"In Africa, we find roughly 60% of enterprises are using only one cloud provider, which means that just under 40% are multi-cloud users. That is way behind the global average [of over 70% using multi-cloud], which tells us that we are still in an immature cloud adoption environment, it's still evolving," Goldstuck explained.
"It seems cloud for specific applications – for backup and for other reasons – is the emphasis of most organizations," he added. "Once they start going for more complex strategic implementation of the cloud, as opposed to simple digital transformation, then they'll start adopting multi-cloud strategies. But so far, just under 40% have done so."
This speaks to another key survey question of what kind of cloud applications (not mobile apps) are currently being used in the cloud by enterprises. Goldstuck said the results give a "very good indication of why we're not yet in a multi-cloud environment".
The research showed that over 75% of organizations are using the cloud purely for back-up.
"That's the classic purpose of the cloud going back to its beginnings, and certainly the beginnings of its uptake across the African continent. Where globally that's the proportion of companies that have a multi-cloud strategy, across Africa it's the proportion that are still using the cloud for storage."
Close behind at 70% is cloud for customer service and support applications.
"It shows how important the cloud is in serving the customer, far more than serving internal requirements of the business, such as training and human resources (35.1%), operational and logistics (34.3%) or marketing applications (31.8%) which are all internally focused. The external environment is a critical area of cloud impact," Goldstuck said.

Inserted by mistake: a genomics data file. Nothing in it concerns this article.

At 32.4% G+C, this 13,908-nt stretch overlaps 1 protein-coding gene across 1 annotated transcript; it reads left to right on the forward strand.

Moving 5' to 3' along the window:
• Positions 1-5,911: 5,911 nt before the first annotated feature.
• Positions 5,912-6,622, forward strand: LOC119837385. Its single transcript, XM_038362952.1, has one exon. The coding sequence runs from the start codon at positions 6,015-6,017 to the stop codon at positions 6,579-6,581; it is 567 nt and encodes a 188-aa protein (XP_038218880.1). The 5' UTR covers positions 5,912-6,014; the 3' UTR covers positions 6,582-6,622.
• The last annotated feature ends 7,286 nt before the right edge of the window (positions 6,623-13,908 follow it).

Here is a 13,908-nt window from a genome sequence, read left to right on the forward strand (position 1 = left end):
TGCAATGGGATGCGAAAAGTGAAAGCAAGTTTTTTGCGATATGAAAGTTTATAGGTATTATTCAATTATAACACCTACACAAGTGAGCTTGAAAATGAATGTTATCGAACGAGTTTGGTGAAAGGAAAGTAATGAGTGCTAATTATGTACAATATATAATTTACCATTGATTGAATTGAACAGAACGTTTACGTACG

"What we're seeing globally is along with multi-cloud strategy is also a strategy of combining multi-cloud with on-premise, both for purposes of efficiency, and for security ... By 2026, we can expect that the cloud landscape across major African markets will look very similar to the global landscape," he added.
What researchers found fascinating was that when companies were asked what difficulties they had in cloud adoption, almost three-quarters (72.5%) said they didn't have difficulties in cloud adoption at all.
If you look at the 28% of companies that did have difficulties, a lack of skills is the single biggest challenge for one-third of those companies.
"That speaks to the fact that while we are seeing this global lay-off in the tech world, at the same time there is a shortage of very specific skills. That will probably result in a high level of reskilling taking place. But across the African continent, we are not seeing that great lay-off, because of the fact that there is still a skills shortage across various areas of IT and particularly cybersecurity and cloud computing," Goldstuck said.